commissions or high-ranking managers.

I’ll recap the history of the development of spacecraft control sys-

tems. Ballistic missiles and launch vehicles underwent developmental testing 

together with their control systems. Once debugged, these systems remained 

almost unchanged in series production. This was one of the conditions for 

 

3.  The International Public Association of the Academy of Navigation and Motion Control 



was established in February 1995.

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Rockets and People: The Moon Race

achieving a high degree of reliability in a rocket complex. Missiles put into 

military service were updated following new flight tests of modified missiles.

Unlike missiles, each spacecraft of the first decades of the Space Age was 

unique in and of itself. Even among present-day spacecraft it is difficult to 

find two completely identical ones. Each spaceflight brings new experience

which entails the introduction of changes to the design, circuitry, and control 

methods. Identical launch vehicles insert spacecraft into space that vary widely 

in terms of the purposes of their missions and, consequently, in terms of their 

structure. Each of them requires the production of equipment, a power supply, 

a motion control system, telemetry, an on-board control complex, and spe-

cial test equipment developed specifically for those missions—and, with the 

appearance of on-board computers, its very own software.

In the late 1950s, the scales of operations on spacecraft hardware and 

control systems turned into a problem that required radical and swift solu-

tions. It didn’t take long for me to convince Korolev that we needed to set up 

our own facility for the development of control systems and production of 

spacecraft instrumentation. Furthermore, as soon as Korolev recognized the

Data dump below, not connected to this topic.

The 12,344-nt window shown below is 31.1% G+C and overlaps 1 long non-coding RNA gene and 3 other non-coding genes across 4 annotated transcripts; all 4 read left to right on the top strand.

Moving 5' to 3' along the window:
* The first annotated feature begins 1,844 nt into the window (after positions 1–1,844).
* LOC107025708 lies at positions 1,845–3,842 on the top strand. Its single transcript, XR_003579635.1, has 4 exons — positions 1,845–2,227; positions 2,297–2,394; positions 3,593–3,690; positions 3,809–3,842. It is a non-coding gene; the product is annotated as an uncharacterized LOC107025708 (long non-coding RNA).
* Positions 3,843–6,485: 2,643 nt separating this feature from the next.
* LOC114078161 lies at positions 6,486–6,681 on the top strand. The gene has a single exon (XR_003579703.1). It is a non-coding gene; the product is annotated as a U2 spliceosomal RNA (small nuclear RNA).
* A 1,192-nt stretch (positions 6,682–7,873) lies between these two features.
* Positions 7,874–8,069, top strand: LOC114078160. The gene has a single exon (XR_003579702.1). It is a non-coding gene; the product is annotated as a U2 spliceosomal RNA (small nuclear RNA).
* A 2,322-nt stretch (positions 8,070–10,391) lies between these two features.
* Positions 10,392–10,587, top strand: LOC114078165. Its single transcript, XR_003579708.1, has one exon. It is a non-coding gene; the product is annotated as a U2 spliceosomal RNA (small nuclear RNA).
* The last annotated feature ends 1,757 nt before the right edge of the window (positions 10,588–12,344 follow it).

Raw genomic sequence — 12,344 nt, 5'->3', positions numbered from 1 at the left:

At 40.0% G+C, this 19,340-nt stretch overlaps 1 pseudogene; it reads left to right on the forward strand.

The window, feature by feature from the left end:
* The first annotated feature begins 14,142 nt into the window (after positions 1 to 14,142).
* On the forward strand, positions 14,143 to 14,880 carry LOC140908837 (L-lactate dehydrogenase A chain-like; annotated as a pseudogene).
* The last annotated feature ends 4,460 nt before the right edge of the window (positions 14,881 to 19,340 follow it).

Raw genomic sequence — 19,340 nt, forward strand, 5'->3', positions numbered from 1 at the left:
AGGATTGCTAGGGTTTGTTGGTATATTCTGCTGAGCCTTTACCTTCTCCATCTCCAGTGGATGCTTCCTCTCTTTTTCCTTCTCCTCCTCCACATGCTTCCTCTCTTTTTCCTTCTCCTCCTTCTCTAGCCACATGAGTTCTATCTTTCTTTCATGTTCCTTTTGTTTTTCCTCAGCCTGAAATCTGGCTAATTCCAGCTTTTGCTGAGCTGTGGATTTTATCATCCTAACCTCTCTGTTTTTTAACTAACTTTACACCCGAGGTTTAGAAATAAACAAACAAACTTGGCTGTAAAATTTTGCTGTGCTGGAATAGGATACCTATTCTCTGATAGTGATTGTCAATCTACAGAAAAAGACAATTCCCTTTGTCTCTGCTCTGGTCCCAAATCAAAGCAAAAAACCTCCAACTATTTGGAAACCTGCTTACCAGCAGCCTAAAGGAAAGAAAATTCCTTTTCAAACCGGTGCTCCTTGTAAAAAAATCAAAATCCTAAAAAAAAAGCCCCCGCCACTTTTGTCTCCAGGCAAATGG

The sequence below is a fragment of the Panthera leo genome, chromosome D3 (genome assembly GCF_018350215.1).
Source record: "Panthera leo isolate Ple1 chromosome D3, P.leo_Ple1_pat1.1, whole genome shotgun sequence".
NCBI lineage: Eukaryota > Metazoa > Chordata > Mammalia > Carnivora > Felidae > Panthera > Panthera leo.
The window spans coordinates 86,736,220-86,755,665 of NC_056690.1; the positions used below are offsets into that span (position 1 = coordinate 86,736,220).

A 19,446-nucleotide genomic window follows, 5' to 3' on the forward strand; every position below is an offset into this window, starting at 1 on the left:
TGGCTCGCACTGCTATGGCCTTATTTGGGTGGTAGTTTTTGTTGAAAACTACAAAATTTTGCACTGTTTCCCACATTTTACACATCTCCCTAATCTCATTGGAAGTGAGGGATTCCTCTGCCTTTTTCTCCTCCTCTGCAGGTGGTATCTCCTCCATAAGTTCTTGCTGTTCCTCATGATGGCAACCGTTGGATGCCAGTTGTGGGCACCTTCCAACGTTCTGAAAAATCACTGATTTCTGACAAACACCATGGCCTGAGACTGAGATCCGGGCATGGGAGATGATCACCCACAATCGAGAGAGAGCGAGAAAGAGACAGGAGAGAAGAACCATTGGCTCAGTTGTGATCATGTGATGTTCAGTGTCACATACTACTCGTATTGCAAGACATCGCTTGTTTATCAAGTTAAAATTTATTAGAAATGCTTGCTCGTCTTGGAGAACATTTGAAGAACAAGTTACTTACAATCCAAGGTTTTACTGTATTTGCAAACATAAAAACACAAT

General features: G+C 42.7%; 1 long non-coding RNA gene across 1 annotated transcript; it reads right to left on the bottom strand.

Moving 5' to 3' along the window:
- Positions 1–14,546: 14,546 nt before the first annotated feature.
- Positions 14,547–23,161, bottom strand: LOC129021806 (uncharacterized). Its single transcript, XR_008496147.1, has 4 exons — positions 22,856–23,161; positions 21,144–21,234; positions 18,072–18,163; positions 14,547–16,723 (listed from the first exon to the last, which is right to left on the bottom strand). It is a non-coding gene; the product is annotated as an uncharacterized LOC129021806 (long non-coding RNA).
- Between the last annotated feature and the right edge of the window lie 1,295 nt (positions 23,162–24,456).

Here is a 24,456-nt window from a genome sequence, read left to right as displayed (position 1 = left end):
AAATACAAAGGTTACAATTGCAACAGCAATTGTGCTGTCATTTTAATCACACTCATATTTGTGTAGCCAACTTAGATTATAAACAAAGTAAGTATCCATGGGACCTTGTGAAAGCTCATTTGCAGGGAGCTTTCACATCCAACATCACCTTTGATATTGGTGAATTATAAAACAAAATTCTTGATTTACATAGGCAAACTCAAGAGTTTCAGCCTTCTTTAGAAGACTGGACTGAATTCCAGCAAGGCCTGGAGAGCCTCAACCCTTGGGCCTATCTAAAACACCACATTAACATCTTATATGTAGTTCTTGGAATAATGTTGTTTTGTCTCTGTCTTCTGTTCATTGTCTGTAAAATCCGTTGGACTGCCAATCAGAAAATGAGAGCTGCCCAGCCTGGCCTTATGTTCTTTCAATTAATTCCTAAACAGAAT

need to create such an organization within his own OKB-1, he sometimes very 

roundly criticized me for being slow to organize developments of spacecraft 

control systems.

Over a short period of time, specialized departments and laboratories were 

formed. Shops were created at the factory to implement their design develop-

ments and were combined for specialized instrumentation production. We 

were not able to develop and implement all of our ideas at our own facility 

at OKB-1. Gyroscopic and optical instruments, radio engineering systems, 

current sources, electric motors, relays, remote switches, and electronics parts 

were made according to our specifications at dozens of specialized design 

bureaus and factories.

Having first of all created our own research, design, and production facil-

ity supporting the development of spacecraft control systems, we became the 

initiators for the creation in the Soviet Union of a unified infrastructure of 

design bureaus and factories working in the field of cosmonautics. In 1966, 

the year of Korolev’s death, there were already more than 50 independent 

enterprises and laboratories in NIIs and at institutes of higher learning that 

were loaded down with our assignments.

We took on the developments that were most crucial and those that no 

amount of effort could assign to subcontractors. In late 1966, the total list of 

instruments that we had developed and that were in space or were involved in 

ground testing consisted of close to 1,000 types of units.

Essential decisions by the Commission on Military-Industrial Issues under 

the USSR Council of Ministers supported our active efforts for the development 

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People in the Control Loop

of spacecraft control technology.